Where can I find Nikon scopes for sale now that they are no longer in business?

First, it’s necessary to clarify that the Nikon Corporation is still very much in business. They just made a business decision to stop manufacturing and selling the Nikon line of rifle scopes.

Given Nikon’s popularity in the scope market, several vendors have some remaining stock of new Nikon scopes that are being sold at some pretty darn good discounts.

If you scroll back up to the section where I’ve outlined all the current Nikon scope models, out beside each model is a link to a more in-depth review of that specific Nikon scope series. On each of those pages, I’ve included links to the best deals I could locate on new, refurbished, or demo Nikon scope models that are still in stock.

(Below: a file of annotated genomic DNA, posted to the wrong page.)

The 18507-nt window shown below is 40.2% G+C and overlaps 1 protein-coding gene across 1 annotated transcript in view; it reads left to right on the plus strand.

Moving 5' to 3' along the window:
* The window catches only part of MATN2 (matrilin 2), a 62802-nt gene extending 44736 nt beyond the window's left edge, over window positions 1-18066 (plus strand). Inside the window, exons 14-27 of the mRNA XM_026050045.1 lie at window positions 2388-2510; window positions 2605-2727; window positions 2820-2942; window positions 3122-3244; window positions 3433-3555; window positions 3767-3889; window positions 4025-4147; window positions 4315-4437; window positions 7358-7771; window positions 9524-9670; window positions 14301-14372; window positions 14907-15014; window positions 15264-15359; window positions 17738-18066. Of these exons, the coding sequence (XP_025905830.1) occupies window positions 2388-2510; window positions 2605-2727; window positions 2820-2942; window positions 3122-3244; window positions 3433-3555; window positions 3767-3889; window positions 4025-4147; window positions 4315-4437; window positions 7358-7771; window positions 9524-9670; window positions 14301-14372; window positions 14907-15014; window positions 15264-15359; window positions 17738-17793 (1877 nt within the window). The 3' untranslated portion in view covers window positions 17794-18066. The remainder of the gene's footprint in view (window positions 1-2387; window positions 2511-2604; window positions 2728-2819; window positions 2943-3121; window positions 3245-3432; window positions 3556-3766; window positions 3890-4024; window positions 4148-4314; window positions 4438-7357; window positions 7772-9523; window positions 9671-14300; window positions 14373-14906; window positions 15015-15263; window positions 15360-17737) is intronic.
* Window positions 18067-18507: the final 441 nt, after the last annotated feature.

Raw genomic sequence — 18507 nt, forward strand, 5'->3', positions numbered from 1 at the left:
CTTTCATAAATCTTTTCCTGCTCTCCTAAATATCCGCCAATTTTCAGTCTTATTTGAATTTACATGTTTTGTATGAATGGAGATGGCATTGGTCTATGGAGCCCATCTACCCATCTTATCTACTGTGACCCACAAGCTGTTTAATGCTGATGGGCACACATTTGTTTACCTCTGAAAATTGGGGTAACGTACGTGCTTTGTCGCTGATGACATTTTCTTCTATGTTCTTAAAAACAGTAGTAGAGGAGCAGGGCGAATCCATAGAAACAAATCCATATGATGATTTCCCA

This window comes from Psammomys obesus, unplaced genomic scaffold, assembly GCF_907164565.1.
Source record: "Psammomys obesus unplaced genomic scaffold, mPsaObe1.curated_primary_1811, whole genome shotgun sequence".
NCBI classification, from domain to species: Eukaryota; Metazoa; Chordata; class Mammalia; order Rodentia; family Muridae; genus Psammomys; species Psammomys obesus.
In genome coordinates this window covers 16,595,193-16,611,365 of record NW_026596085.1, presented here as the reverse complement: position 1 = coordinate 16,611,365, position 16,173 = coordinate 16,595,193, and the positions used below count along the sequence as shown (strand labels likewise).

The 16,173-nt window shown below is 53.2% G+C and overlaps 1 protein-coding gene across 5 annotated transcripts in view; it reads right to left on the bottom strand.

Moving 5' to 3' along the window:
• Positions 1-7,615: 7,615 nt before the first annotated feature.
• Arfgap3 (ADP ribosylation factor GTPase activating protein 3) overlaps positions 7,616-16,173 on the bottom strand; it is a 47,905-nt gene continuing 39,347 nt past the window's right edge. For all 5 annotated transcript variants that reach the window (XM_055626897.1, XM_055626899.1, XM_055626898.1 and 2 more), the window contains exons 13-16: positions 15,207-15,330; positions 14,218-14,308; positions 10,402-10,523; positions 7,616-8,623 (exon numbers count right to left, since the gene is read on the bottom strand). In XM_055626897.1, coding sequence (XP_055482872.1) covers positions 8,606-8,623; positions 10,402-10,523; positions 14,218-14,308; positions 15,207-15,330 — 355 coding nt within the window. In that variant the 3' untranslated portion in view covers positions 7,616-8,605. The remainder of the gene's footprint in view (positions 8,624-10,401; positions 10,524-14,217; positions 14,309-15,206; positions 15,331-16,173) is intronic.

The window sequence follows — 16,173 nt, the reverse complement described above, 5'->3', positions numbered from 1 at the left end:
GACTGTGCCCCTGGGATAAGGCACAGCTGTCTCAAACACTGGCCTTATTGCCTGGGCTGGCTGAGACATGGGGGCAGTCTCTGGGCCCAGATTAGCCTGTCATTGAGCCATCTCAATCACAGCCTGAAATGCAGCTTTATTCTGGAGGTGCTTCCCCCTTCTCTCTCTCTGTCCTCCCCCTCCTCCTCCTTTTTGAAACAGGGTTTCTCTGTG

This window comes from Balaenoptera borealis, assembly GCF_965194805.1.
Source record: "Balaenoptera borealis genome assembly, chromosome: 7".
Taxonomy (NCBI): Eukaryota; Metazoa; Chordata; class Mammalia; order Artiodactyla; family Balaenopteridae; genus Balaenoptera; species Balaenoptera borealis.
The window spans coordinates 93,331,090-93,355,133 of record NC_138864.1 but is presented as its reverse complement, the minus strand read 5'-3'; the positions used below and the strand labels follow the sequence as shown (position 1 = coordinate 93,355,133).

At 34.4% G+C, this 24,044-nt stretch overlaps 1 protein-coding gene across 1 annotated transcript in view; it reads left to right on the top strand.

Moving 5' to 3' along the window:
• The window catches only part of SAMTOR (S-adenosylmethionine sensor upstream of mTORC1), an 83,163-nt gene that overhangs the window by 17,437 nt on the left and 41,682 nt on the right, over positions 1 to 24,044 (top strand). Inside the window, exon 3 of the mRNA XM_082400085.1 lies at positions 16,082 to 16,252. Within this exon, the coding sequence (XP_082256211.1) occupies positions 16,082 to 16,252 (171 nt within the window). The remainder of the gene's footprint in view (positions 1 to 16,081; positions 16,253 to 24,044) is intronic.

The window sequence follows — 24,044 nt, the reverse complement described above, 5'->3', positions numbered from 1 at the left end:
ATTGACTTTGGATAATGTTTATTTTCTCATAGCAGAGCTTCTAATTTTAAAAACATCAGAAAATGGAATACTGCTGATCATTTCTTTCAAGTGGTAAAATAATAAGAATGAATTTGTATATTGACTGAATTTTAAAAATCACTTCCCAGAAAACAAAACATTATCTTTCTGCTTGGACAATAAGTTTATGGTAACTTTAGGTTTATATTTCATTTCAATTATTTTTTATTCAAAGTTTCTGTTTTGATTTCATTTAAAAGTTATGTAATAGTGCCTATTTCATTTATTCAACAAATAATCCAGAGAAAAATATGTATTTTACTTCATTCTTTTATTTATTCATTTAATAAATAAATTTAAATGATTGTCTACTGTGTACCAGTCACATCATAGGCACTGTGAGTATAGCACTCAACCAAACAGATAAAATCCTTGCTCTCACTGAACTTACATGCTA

Where can I find a Nikon 22 scope?

Over the years, Nikon has offered several rifle scope models made for or explicitly geared towards the .22 caliber cartridge. The most recent scope series that Nikon introduced made for a .22 was found within the Nikon Prostaff series of scopes.

Nikon 22 scope

Nikon produced a scope series called the Nikon Prostaff Rimfire scope and then later came out with the second generation of that scope series called the Nikon Prostaff Rimfire II scopes.

Both series featured Nikon scopes with BDC reticles that were specifically configured to work with the more popular .22 LR bullet weights (typically a .40 grain bullet).

If you’d like to learn more about those Nikon 22 scopes, follow this link.

Which models are considered Nikon hunting scopes?

At the time that Nikon stopped offering riflescopes, about 75% of their entire scope line was really more geared towards hunting than any other specific use.